FREE SUBSCRIPTION Includes: The Advisor Daily eBlast + Exclusive Content + Professional Network Membership: JOIN NOW LOGIN
Skip Navigation LinksHome / Articles / Read Article


Equipment Leasing & Working Capital Lending: A Winning Formula

Date: Aug 18, 2015 @ 07:00 AM
Filed Under: Industry Trends

Even as the economy shows signs of recovery, it is no secret that one of the greatest challenges for small business continues to be securing growth capital. America’s 28 million small businesses are critical to the economy and are responsible for over half of all private sector jobs. In fact, small business has been responsible for creating two of every three new jobs over the last four years. However, small business owners in overwhelming numbers report that the primary hindrance to expanded growth and more hiring is access to capital. 

Capital is the life blood of small business, necessary to support expansion, whether this is accomplished by adding new people, new products, new locations or more production capacity. Small businesses need working capital to fund the next project, purchase inventory to meet growing demand and to carry accounts receivable from a more active customer base … and of course, access to these funds is critically important to you as an equipment finance professional. We all know small business financial confidence is central to the new equipment investment decision. As a finance professional with a focus on small business customers, no one is more familiar with the working capital challenge and few are in a better position to provide positive and valuable solutions. The leasing industry has a big interest in addressing the problem of capital short falls because customers do more equipment leasing when they have capital to grow.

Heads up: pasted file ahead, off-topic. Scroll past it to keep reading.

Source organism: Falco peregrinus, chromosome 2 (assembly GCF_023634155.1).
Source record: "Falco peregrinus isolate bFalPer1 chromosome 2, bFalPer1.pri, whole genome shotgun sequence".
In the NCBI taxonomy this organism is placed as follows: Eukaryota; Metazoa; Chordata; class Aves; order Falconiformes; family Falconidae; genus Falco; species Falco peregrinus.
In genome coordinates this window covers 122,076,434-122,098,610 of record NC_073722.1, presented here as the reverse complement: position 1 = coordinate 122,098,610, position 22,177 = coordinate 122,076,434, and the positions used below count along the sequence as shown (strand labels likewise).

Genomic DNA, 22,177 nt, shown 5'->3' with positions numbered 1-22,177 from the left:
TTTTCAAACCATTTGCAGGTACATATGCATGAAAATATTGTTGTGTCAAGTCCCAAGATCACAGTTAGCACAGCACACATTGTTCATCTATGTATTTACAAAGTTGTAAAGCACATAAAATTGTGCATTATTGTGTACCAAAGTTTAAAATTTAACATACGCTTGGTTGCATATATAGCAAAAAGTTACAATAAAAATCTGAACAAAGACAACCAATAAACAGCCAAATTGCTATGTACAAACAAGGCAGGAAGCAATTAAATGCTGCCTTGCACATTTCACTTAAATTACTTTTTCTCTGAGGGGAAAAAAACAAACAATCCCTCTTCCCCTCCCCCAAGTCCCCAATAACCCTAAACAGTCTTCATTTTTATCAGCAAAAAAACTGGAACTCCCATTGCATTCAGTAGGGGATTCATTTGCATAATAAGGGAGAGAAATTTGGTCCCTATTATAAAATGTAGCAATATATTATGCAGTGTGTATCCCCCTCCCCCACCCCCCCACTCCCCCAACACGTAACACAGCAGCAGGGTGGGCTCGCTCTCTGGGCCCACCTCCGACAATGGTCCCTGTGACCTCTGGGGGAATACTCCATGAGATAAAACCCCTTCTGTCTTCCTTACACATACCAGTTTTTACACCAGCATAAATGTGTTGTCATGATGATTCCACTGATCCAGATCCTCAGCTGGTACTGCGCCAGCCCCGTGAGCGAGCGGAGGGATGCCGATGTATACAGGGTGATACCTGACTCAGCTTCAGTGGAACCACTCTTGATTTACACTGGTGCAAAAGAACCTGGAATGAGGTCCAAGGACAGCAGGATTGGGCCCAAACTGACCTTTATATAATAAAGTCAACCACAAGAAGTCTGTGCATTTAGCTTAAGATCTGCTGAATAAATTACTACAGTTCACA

So, how is it that the system has failed to fully meet the working capital requirements of small business and how big is the problem? There is no question that bad practices and ineffective management within the banking industry contributed meaningfully to the long running credit crunch and deep recession of 2008 to 2010. The pace of recovery has also been slowed by tighter credit given expanded government regulation. The financial crisis and regulatory response contributed to an abrupt and damaging decrease in loan activity to small business. Fewer banks, greater asset concentration, more stringent capital requirements, increased underwriting costs and expanded regulation has made small business lending even less attractive for banks. The numbers support the emergence of this “credit gap.”

According to the FDIC, there was $178 billion in small business loan balances (those less than $250,0000) held by banks in 2014. This is down by an astounding $100 billion since 2008! This rapid contraction of small business credit has played a big role in alerting people to the small business working capital “credit crunch,” but it is really part of a longer term issue. Small business lending has been dominated by banks. According to the numbers, by the end of 2014, business loans of $1 million or less held by banks totaled $298 billion, a pretty big number and just over 20% of all business loans held by banks. Impressive, but put in a relative context, maybe not so much. Small business loans accounted for as much as 50% of all business loans as recently as 1995.